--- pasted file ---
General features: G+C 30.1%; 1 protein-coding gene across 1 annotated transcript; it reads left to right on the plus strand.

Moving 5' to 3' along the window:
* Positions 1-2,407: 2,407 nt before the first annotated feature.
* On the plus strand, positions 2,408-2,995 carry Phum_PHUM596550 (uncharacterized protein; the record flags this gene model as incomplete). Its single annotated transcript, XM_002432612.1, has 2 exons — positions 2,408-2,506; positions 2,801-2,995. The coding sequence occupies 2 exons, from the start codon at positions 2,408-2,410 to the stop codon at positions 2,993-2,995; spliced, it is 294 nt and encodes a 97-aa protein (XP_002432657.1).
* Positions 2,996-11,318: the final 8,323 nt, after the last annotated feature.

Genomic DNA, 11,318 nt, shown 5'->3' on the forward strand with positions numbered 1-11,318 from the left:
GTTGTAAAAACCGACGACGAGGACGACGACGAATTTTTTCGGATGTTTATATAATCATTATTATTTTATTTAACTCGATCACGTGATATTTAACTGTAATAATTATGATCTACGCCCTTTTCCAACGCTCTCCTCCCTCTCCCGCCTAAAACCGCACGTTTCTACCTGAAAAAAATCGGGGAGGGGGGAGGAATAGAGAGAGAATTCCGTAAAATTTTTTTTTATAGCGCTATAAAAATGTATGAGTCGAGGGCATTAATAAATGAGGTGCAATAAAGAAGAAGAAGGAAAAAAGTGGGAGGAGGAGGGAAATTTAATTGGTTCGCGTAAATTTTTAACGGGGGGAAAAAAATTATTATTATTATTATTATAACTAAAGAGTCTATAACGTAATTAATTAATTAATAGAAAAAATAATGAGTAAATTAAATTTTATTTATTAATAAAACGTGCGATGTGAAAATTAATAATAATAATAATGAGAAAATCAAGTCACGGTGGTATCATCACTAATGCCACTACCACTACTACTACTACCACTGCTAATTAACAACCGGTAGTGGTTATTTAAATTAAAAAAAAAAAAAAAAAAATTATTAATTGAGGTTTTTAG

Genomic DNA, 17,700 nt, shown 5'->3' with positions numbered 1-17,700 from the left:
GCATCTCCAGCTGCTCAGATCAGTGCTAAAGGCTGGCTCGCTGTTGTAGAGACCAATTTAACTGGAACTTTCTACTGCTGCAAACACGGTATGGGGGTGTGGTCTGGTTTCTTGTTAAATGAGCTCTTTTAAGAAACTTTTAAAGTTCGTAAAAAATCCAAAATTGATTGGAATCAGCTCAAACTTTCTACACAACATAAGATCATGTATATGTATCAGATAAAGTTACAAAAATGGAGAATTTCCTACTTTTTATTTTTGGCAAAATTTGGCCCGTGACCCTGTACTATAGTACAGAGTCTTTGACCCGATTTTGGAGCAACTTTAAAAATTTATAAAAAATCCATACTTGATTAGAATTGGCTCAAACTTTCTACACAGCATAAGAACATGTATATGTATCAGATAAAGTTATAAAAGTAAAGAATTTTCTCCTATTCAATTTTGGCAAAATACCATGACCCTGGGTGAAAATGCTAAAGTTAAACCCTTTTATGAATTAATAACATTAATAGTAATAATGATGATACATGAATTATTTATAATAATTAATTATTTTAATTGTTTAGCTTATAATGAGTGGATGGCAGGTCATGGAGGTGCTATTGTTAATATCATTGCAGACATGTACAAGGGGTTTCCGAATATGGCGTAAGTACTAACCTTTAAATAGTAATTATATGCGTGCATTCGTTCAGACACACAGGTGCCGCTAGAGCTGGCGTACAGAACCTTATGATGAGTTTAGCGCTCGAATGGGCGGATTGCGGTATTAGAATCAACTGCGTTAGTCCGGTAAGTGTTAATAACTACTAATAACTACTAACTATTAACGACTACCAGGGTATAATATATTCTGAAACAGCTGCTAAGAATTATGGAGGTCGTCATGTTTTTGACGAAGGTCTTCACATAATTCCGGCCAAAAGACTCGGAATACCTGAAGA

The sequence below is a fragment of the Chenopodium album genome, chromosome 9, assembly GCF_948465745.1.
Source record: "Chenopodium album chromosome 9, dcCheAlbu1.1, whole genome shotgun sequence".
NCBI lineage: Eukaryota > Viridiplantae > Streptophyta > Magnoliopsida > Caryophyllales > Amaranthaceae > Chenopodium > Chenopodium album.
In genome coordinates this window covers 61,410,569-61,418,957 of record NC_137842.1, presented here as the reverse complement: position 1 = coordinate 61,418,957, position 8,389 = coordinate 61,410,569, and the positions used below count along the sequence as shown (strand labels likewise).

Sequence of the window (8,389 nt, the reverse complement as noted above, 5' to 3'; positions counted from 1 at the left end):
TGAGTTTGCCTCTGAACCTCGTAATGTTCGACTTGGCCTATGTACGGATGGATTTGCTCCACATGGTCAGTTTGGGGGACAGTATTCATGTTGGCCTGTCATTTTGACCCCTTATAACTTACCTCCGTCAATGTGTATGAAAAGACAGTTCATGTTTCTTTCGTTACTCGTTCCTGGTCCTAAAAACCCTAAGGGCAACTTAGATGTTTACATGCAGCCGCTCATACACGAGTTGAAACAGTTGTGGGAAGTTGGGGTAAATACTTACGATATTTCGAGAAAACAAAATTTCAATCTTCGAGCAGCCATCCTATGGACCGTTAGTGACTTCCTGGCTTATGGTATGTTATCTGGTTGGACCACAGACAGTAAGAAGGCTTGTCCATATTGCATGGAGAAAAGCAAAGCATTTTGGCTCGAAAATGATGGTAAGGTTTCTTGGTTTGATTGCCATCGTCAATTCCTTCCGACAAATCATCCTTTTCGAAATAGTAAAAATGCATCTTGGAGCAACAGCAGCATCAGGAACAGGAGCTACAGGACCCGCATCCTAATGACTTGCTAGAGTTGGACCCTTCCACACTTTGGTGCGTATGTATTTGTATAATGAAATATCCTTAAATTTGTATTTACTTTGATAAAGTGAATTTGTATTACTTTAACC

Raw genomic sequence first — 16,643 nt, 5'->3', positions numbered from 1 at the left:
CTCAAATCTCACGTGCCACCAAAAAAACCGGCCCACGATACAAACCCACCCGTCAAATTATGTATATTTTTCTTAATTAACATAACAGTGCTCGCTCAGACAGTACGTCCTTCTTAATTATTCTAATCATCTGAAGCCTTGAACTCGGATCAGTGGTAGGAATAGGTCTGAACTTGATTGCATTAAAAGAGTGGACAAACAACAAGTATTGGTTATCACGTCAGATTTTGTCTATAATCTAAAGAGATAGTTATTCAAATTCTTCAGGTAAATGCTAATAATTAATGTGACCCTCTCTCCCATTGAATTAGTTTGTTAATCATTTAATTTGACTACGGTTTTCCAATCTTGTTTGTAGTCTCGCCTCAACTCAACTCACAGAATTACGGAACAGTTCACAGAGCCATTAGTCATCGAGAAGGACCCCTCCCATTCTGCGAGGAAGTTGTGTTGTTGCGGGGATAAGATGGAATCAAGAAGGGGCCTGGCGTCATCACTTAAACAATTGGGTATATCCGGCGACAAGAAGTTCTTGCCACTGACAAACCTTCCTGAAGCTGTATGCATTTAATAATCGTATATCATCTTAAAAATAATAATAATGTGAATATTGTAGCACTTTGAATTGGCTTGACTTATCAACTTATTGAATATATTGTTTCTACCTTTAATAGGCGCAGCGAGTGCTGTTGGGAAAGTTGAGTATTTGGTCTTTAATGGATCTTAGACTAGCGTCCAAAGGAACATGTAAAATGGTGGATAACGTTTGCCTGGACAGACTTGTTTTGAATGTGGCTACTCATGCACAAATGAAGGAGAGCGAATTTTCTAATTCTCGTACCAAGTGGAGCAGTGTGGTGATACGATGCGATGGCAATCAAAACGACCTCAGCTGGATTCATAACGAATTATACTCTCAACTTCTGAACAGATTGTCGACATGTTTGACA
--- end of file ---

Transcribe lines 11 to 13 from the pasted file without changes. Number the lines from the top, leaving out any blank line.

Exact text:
Source record: "Chenopodium album chromosome 9, dcCheAlbu1.1, whole genome shotgun sequence".
NCBI lineage: Eukaryota > Viridiplantae > Streptophyta > Magnoliopsida > Caryophyllales > Amaranthaceae > Chenopodium > Chenopodium album.
In genome coordinates this window covers 61,410,569-61,418,957 of record NC_137842.1, presented here as the reverse complement: position 1 = coordinate 61,418,957, position 8,389 = coordinate 61,410,569, and the positions used below count along the sequence as shown (strand labels likewise).